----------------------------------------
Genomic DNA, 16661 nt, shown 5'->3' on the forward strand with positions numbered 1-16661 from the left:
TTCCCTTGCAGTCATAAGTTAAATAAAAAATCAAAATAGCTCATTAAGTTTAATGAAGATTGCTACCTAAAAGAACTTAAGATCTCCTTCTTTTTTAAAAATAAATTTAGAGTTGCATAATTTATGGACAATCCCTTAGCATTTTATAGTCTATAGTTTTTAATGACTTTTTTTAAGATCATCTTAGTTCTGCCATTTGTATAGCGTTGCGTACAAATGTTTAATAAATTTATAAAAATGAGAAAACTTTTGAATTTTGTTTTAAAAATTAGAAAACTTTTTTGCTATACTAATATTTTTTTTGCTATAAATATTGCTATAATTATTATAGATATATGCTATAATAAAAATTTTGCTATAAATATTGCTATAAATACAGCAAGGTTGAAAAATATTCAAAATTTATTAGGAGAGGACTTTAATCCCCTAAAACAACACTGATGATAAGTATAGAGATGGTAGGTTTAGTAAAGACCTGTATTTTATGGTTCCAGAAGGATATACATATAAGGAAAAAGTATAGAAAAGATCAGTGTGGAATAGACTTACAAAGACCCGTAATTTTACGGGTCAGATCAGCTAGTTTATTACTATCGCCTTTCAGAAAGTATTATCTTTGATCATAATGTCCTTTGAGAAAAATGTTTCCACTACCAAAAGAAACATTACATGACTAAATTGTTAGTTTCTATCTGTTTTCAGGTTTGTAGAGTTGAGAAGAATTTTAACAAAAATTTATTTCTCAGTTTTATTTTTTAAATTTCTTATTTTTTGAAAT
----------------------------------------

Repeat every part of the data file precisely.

Genomic DNA, 16661 nt, shown 5'->3' on the forward strand with positions numbered 1-16661 from the left:
TTCCCTTGCAGTCATAAGTTAAATAAAAAATCAAAATAGCTCATTAAGTTTAATGAAGATTGCTACCTAAAAGAACTTAAGATCTCCTTCTTTTTTAAAAATAAATTTAGAGTTGCATAATTTATGGACAATCCCTTAGCATTTTATAGTCTATAGTTTTTAATGACTTTTTTTAAGATCATCTTAGTTCTGCCATTTGTATAGCGTTGCGTACAAATGTTTAATAAATTTATAAAAATGAGAAAACTTTTGAATTTTGTTTTAAAAATTAGAAAACTTTTTTGCTATACTAATATTTTTTTTGCTATAAATATTGCTATAATTATTATAGATATATGCTATAATAAAAATTTTGCTATAAATATTGCTATAAATACAGCAAGGTTGAAAAATATTCAAAATTTATTAGGAGAGGACTTTAATCCCCTAAAACAACACTGATGATAAGTATAGAGATGGTAGGTTTAGTAAAGACCTGTATTTTATGGTTCCAGAAGGATATACATATAAGGAAAAAGTATAGAAAAGATCAGTGTGGAATAGACTTACAAAGACCCGTAATTTTACGGGTCAGATCAGCTAGTTTATTACTATCGCCTTTCAGAAAGTATTATCTTTGATCATAATGTCCTTTGAGAAAAATGTTTCCACTACCAAAAGAAACATTACATGACTAAATTGTTAGTTTCTATCTGTTTTCAGGTTTGTAGAGTTGAGAAGAATTTTAACAAAAATTTATTTCTCAGTTTTATTTTTTAAATTTCTTATTTTTTGAAAT